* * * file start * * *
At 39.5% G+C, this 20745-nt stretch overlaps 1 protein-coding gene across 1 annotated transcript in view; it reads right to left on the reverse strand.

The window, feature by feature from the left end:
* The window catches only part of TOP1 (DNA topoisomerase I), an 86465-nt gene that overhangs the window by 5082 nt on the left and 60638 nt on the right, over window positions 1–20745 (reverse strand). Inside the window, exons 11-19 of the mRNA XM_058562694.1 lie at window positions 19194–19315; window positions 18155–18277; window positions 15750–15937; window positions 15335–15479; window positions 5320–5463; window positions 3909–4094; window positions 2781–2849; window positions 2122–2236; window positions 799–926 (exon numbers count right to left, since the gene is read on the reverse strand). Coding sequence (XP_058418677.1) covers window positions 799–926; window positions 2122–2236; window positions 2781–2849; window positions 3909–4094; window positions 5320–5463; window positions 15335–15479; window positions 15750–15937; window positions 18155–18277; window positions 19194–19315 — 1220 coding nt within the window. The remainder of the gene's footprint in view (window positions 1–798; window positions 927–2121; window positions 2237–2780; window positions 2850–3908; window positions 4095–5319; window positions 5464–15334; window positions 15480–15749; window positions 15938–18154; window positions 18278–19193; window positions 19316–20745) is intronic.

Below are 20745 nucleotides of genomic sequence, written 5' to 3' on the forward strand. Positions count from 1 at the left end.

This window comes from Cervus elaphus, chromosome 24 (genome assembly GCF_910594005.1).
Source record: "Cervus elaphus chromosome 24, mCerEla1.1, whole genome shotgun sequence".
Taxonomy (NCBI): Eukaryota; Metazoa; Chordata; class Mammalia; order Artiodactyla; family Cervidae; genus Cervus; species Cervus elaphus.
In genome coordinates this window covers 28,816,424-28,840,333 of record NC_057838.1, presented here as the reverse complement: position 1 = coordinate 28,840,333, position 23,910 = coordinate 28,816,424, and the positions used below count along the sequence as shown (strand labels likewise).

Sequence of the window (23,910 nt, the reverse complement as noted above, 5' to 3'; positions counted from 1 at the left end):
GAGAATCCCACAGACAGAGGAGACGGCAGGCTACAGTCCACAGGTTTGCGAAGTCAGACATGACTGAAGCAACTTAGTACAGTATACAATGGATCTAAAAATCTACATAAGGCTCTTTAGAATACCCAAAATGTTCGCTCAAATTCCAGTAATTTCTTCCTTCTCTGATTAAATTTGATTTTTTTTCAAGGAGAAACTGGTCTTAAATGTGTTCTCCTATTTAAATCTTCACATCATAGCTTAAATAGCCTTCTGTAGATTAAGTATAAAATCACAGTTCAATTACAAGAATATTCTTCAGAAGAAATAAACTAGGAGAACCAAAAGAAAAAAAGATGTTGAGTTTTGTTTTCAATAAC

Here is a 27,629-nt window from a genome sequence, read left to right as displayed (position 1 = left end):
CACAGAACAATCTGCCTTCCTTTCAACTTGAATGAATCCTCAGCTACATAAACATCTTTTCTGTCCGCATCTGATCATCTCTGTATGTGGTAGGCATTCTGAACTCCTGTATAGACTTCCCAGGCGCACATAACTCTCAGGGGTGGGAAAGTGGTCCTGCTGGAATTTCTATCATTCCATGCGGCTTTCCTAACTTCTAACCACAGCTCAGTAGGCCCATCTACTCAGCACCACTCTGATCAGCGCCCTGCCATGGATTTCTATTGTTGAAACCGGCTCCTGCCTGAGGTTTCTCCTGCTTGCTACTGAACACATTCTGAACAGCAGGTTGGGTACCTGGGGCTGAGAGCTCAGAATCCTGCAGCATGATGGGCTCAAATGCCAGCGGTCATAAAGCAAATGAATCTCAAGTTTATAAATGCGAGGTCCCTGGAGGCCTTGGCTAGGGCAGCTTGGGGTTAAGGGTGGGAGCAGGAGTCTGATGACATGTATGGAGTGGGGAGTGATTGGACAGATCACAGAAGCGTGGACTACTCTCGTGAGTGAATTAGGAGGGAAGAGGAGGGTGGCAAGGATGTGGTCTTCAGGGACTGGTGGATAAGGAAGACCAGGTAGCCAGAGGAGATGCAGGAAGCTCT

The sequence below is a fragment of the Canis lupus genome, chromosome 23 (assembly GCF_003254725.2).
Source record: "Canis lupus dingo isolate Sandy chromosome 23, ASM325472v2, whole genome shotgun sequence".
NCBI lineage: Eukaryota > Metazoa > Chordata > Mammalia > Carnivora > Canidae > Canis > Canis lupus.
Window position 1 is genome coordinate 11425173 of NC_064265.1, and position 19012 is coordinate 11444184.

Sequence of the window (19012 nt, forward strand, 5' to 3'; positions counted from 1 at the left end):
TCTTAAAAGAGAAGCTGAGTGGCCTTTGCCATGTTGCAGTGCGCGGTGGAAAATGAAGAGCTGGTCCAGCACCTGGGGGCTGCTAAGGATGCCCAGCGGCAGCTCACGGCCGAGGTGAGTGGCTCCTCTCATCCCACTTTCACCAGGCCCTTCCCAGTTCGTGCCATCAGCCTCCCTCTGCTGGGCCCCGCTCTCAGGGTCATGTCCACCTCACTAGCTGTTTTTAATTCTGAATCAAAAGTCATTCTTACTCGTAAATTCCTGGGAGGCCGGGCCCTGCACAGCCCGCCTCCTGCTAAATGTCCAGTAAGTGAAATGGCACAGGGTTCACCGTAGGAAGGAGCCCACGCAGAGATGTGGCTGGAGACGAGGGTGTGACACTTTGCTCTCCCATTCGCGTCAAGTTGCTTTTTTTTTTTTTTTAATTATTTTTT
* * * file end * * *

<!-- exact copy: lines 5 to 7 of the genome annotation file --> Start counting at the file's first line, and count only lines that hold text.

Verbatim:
This window comes from Cervus elaphus, chromosome 24 (genome assembly GCF_910594005.1).
Source record: "Cervus elaphus chromosome 24, mCerEla1.1, whole genome shotgun sequence".
Taxonomy (NCBI): Eukaryota; Metazoa; Chordata; class Mammalia; order Artiodactyla; family Cervidae; genus Cervus; species Cervus elaphus.